For me, Kreeft is most moving when talking about the need for Catholics and Protestants to clear away the pernicious stereotypes and caricatures that have built up over the centuries. In order to move towards reunion, he rightly urges us to really listen to each other with more depth, patience, and humility (72). When this happens, we can discover deeper levels of mutual understanding and better remember that, despite the differences, we still ultimately belong to the same Body of Christ. We may even find echoes of perspectives that we hold dear in unexpected places. Now of course, it’s true that merely listening to each other better (as necessary as that is) won’t automatically dissolve the theological issues that continue to divide Catholics and Protestants. But, Kreeft dares to hope that as we better understand one another, and seek together to follow Christ more closely, we may be surprised to find eventual healing for these areas of division (80). As evidence of this, he points to the joint Catholic-Lutheran Decree on Justification, which Kreeft is convinced shows that, “The single greatest obstacle to reunion, by far the most important religious difference between Protestants and Catholics, has essentially been overcome” (17).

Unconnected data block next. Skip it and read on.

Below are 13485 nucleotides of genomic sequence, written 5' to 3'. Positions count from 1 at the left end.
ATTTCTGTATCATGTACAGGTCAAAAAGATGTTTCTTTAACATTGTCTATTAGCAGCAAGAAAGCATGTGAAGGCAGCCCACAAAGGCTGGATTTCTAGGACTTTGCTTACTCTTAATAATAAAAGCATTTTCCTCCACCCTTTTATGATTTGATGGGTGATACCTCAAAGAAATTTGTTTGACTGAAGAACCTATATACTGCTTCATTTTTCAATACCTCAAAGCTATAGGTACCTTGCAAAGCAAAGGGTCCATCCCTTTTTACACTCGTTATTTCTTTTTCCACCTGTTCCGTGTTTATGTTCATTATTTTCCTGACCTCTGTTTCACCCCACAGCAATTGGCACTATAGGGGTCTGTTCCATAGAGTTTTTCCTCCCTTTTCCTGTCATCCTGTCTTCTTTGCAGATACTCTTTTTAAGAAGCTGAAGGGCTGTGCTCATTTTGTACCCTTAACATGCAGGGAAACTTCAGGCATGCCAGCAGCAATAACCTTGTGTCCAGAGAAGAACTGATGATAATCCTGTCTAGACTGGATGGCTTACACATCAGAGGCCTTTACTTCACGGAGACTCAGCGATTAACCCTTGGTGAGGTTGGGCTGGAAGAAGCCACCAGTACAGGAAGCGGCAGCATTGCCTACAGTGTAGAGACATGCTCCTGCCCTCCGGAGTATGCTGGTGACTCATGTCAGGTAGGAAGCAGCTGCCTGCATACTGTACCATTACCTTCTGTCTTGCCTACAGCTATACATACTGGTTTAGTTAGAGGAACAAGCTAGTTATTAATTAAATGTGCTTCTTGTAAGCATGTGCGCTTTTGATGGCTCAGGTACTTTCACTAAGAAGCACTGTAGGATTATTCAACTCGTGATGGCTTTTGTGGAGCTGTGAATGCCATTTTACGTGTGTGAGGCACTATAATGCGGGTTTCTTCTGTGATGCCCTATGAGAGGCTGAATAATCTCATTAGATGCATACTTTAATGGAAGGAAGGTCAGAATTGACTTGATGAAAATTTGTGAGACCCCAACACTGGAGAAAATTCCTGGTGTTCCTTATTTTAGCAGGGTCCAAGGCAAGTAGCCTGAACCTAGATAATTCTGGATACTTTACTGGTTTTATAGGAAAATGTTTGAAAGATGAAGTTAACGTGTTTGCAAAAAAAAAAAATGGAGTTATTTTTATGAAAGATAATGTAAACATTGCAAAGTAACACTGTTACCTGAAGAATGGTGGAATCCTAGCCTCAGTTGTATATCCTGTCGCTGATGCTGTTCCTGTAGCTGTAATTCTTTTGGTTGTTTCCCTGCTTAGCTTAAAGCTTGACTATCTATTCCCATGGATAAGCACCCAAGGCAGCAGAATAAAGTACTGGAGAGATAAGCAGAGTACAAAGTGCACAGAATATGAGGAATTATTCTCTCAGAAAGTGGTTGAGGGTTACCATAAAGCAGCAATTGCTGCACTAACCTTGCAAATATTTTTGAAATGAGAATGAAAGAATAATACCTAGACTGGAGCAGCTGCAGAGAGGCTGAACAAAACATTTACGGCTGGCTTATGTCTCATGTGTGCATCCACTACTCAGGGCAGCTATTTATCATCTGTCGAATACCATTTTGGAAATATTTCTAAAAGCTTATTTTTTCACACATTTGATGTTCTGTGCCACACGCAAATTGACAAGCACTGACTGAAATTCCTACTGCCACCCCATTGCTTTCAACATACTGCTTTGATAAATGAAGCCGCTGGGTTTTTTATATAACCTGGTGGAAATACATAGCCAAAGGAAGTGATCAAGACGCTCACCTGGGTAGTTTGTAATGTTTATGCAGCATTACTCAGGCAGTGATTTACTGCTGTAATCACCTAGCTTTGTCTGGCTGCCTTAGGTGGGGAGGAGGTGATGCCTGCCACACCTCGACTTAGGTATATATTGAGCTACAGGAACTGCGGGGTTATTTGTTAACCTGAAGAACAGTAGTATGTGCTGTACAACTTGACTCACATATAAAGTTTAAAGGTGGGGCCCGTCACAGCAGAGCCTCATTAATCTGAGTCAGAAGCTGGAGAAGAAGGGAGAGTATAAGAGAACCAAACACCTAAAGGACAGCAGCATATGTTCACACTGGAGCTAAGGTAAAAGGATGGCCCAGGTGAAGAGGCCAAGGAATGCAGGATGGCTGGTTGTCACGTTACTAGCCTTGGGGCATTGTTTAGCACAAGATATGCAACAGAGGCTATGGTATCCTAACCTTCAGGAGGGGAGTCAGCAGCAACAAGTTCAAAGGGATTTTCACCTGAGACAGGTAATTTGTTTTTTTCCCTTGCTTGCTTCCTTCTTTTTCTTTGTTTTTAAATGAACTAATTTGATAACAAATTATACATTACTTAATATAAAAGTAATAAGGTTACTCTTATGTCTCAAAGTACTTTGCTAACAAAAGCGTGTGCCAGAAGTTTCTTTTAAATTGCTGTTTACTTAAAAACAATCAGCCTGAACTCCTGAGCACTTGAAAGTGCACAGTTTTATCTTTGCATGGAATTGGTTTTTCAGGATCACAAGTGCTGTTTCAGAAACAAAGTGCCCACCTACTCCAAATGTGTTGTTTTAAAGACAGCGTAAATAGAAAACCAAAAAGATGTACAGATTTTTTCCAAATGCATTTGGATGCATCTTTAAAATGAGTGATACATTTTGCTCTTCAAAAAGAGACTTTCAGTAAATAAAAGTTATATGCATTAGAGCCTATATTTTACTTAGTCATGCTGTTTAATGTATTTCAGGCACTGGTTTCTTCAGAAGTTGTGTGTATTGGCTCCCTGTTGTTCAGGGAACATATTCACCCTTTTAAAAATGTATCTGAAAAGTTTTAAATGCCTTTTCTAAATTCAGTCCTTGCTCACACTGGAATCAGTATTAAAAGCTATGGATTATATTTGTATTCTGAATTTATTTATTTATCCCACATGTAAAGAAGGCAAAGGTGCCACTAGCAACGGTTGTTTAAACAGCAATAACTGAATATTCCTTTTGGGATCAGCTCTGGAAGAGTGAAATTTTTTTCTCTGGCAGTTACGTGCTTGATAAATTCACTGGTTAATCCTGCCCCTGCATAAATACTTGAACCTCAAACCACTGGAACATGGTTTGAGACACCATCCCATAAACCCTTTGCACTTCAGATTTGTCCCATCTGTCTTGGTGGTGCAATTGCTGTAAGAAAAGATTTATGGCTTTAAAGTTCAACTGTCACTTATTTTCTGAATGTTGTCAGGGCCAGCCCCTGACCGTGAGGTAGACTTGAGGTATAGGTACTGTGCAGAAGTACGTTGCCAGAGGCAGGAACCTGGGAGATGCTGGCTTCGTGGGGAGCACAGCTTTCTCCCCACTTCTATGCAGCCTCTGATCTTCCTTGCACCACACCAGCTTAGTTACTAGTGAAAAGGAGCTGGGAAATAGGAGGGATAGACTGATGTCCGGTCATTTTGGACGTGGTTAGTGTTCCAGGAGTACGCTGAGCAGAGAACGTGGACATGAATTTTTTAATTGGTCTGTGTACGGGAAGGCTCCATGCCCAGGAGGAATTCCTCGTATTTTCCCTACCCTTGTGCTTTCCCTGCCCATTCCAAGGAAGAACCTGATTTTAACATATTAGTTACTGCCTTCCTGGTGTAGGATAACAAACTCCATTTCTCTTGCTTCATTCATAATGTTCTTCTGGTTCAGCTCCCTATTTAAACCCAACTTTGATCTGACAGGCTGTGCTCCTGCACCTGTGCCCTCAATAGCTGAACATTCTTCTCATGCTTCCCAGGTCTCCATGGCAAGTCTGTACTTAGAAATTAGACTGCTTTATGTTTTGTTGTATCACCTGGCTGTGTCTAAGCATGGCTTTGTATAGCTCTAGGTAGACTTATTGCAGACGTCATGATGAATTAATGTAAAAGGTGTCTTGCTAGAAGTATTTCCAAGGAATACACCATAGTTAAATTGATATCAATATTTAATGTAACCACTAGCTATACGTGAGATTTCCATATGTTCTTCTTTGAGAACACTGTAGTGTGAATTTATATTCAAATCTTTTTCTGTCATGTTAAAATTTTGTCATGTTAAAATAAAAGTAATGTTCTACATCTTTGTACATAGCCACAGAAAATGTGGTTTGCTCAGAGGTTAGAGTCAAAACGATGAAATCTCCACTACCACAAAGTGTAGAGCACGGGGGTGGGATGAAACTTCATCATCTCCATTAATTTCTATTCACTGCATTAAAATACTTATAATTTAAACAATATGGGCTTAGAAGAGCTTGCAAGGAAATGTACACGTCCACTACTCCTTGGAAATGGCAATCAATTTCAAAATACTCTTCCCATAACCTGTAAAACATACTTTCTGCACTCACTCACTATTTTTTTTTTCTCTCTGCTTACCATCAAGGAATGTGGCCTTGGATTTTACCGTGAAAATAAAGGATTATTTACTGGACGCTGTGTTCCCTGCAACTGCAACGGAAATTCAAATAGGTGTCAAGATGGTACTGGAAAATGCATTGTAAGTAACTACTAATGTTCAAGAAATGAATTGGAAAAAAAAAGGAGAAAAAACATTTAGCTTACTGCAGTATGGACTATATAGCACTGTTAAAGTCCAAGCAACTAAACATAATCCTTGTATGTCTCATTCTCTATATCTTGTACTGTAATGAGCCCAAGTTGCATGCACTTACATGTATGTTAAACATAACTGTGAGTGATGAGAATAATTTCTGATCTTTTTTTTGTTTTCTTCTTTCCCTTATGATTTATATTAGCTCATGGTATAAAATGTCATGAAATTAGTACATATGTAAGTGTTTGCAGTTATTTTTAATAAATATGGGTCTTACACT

The latter part of the book contains a number of longer chapters exploring some of the central issues that stand in the way of reunion, including Catholic doctrines about Mary, the relationship between Scripture and Tradition, and matters of ecclesiology. In these chapters, as in the earlier parts of the book, Kreeft’s style is personal and aimed at making the subject matter understandable for the non-specialists among us. I’ll admit that I wasn’t persuaded by all of his arguments, but I incline to think that that isn’t especially the point. If a necessary step towards ecumenical reunion is better understanding each other, then Protestants like me must value our Catholic friends enough to spend time honestly letting them explain how the issues look from their point of view, with the presuppositions they bring to the table. I think that is one of the best ways to get past simplistic misunderstandings about how the “other side” practices their faith.